Dysfunction, with a W

Today I read an article online about the TV show Six Feet Under. It was pretty much just a quick oral history of how the show came to be, but there was a small part of it where the actor Peter Krause, I think, was talking about how the Fisher family was dysfunctional on the show, but that cast as a family was very functional.

It got me thinking about my own family growing up. Not that we were terribly dysfunctional, really. I think we were like lots of families during that time period. My brother and sisters grew up in the 60’s and 70’s (I came along in 1968), and it was just a different time then.

My siblings dealt with the same things lots of people did during that time period—Viet Nam, drug issues (not necessarily their own), probably some politics, meeting (or not meeting) societal and parental expectation, and simply finding their own way.

And they had this baby brother come along, and they were really more like parents to me than anything else.

My mom dealt with health and alcoholism issues as long as I can remember. Then it was cancer issues, and it took her a really long and painful decade to succumb to them.

I got along with my sisters much better than my brother. They showed me the love and support my parents couldn’t, for whatever their reasons. My brother, not so much. If I had to name an individual responsible for most of my woundings and scars, it would be him. Both literally, and figuratively.

He single-handedly formed the self-image that almost completely undid me.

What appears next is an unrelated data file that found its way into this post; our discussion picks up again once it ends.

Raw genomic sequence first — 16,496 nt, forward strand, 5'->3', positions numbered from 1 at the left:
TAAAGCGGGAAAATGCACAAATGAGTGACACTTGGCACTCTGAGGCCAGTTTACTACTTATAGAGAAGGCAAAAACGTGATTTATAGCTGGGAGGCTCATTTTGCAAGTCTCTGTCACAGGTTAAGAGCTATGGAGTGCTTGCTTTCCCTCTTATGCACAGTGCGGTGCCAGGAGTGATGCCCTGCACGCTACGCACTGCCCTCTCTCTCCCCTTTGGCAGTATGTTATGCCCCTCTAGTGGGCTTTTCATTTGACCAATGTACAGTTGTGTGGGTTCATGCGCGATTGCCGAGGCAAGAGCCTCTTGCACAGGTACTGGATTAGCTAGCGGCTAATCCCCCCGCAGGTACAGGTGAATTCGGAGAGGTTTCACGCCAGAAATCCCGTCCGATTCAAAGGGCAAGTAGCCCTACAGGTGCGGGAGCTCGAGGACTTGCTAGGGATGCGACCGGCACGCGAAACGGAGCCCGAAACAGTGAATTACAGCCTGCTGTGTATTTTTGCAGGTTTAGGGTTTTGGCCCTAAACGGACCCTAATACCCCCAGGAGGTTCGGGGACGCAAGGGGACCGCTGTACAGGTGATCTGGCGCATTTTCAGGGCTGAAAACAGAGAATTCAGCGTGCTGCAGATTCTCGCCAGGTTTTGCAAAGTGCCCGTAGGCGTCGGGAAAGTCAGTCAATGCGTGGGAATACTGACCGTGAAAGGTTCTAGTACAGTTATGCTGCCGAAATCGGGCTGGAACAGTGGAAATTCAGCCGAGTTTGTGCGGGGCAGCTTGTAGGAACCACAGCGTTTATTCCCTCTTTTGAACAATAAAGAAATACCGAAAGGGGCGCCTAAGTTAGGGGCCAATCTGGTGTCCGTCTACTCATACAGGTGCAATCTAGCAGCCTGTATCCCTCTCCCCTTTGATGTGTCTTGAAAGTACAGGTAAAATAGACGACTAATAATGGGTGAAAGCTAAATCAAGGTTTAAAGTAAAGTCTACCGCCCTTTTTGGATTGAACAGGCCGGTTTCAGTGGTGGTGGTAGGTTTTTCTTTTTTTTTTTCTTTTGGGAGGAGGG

I didn’t get it before—not for years—but I think I understand why things played out like that a little better now.

He was a little different as a kid, from what I have been made to understand. Perhaps there could have been some mental or chemical issues, I don’t know. He wasn’t always easy to love. Still, the girls did what they could.

Then I come along, and for whatever the reason, I was treated and loved well by my sisters and was a total mama’s boy. I don’t think there was anything special about me, but the love I was shown shaped my personality as much as my brother’s hate did, I think. And I get that it upset him and probably caused a lot of his issues with me.

Plainly put, this new brother did not help his issues at all, and certainly stole a lot of the time that he used to get. It felt like he hated me for being more loved than he was. I don’t know if that’s true.

I suppose that is a dysfunction.

Yet there were also moments of kindness. He would give me things of his I wanted that he didn’t use or play with anymore. He would take me for rides on his motorcycle. One time I got sick in the middle of the night and puked all over the place. He cleaned me up and put me back to bed, and then cleaned up the mess all by himself without waking anyone else up.

Lots of things like that.

My dad seemed a little aloof, but I think that was a generational thing. Men of his time (the greatest generation) were not always the touchy-feely uber-dads you see so often these days (I try to be that kind of dad myself).

I think he did the best he could considering what he had to deal with himself. There were periods of unemployment, my mom’s alcoholism and cancer. Probably hopes and dreams he had of his own that never happened. I don’t ever remember him striking me or anything like that. But I also don’t remember encouragement coming from his direction. I don’t remember much in the way of physical affection, though I suppose he did love me after his own fashion.

He died when I was 16.

Still, I had my friends, and I had my mom and sisters. My brother was thankfully not home much that I remember, and that was good. He only seemed to come around when something bad happened, and he wanted me to feel like it was my fault.